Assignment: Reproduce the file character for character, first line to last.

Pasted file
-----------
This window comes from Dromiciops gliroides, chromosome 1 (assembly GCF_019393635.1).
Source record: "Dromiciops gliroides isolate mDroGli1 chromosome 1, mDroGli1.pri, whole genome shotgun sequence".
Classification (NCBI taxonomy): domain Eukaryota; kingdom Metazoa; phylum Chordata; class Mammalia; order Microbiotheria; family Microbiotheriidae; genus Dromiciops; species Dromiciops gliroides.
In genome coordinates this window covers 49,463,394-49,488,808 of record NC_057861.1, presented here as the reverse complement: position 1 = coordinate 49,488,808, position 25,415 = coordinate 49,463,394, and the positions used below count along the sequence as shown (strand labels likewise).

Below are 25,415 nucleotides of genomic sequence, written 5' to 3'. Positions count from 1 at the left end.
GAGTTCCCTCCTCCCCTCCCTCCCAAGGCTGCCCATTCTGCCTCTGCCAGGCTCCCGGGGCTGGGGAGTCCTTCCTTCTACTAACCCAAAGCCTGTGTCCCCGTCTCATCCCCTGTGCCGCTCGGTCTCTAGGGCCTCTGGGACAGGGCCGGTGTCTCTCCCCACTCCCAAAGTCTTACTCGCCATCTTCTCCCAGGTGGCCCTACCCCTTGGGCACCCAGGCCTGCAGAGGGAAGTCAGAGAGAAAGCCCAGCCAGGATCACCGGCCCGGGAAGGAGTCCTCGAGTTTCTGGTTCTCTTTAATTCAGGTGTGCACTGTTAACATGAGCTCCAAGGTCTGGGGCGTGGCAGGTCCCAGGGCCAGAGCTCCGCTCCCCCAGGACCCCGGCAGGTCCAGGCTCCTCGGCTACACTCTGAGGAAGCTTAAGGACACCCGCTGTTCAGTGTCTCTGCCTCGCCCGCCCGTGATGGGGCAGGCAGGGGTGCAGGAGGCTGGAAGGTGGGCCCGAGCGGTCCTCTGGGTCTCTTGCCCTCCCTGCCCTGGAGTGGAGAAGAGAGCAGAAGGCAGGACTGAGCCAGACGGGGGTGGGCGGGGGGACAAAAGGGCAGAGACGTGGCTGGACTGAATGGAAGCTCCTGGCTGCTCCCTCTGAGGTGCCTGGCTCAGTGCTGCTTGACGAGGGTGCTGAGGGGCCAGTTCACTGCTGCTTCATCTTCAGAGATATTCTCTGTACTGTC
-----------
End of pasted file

This window comes from Dromiciops gliroides, chromosome 1 (assembly GCF_019393635.1).
Source record: "Dromiciops gliroides isolate mDroGli1 chromosome 1, mDroGli1.pri, whole genome shotgun sequence".
Classification (NCBI taxonomy): domain Eukaryota; kingdom Metazoa; phylum Chordata; class Mammalia; order Microbiotheria; family Microbiotheriidae; genus Dromiciops; species Dromiciops gliroides.
In genome coordinates this window covers 49,463,394-49,488,808 of record NC_057861.1, presented here as the reverse complement: position 1 = coordinate 49,488,808, position 25,415 = coordinate 49,463,394, and the positions used below count along the sequence as shown (strand labels likewise).

Below are 25,415 nucleotides of genomic sequence, written 5' to 3'. Positions count from 1 at the left end.
GAGTTCCCTCCTCCCCTCCCTCCCAAGGCTGCCCATTCTGCCTCTGCCAGGCTCCCGGGGCTGGGGAGTCCTTCCTTCTACTAACCCAAAGCCTGTGTCCCCGTCTCATCCCCTGTGCCGCTCGGTCTCTAGGGCCTCTGGGACAGGGCCGGTGTCTCTCCCCACTCCCAAAGTCTTACTCGCCATCTTCTCCCAGGTGGCCCTACCCCTTGGGCACCCAGGCCTGCAGAGGGAAGTCAGAGAGAAAGCCCAGCCAGGATCACCGGCCCGGGAAGGAGTCCTCGAGTTTCTGGTTCTCTTTAATTCAGGTGTGCACTGTTAACATGAGCTCCAAGGTCTGGGGCGTGGCAGGTCCCAGGGCCAGAGCTCCGCTCCCCCAGGACCCCGGCAGGTCCAGGCTCCTCGGCTACACTCTGAGGAAGCTTAAGGACACCCGCTGTTCAGTGTCTCTGCCTCGCCCGCCCGTGATGGGGCAGGCAGGGGTGCAGGAGGCTGGAAGGTGGGCCCGAGCGGTCCTCTGGGTCTCTTGCCCTCCCTGCCCTGGAGTGGAGAAGAGAGCAGAAGGCAGGACTGAGCCAGACGGGGGTGGGCGGGGGGACAAAAGGGCAGAGACGTGGCTGGACTGAATGGAAGCTCCTGGCTGCTCCCTCTGAGGTGCCTGGCTCAGTGCTGCTTGACGAGGGTGCTGAGGGGCCAGTTCACTGCTGCTTCATCTTCAGAGATATTCTCTGTACTGTC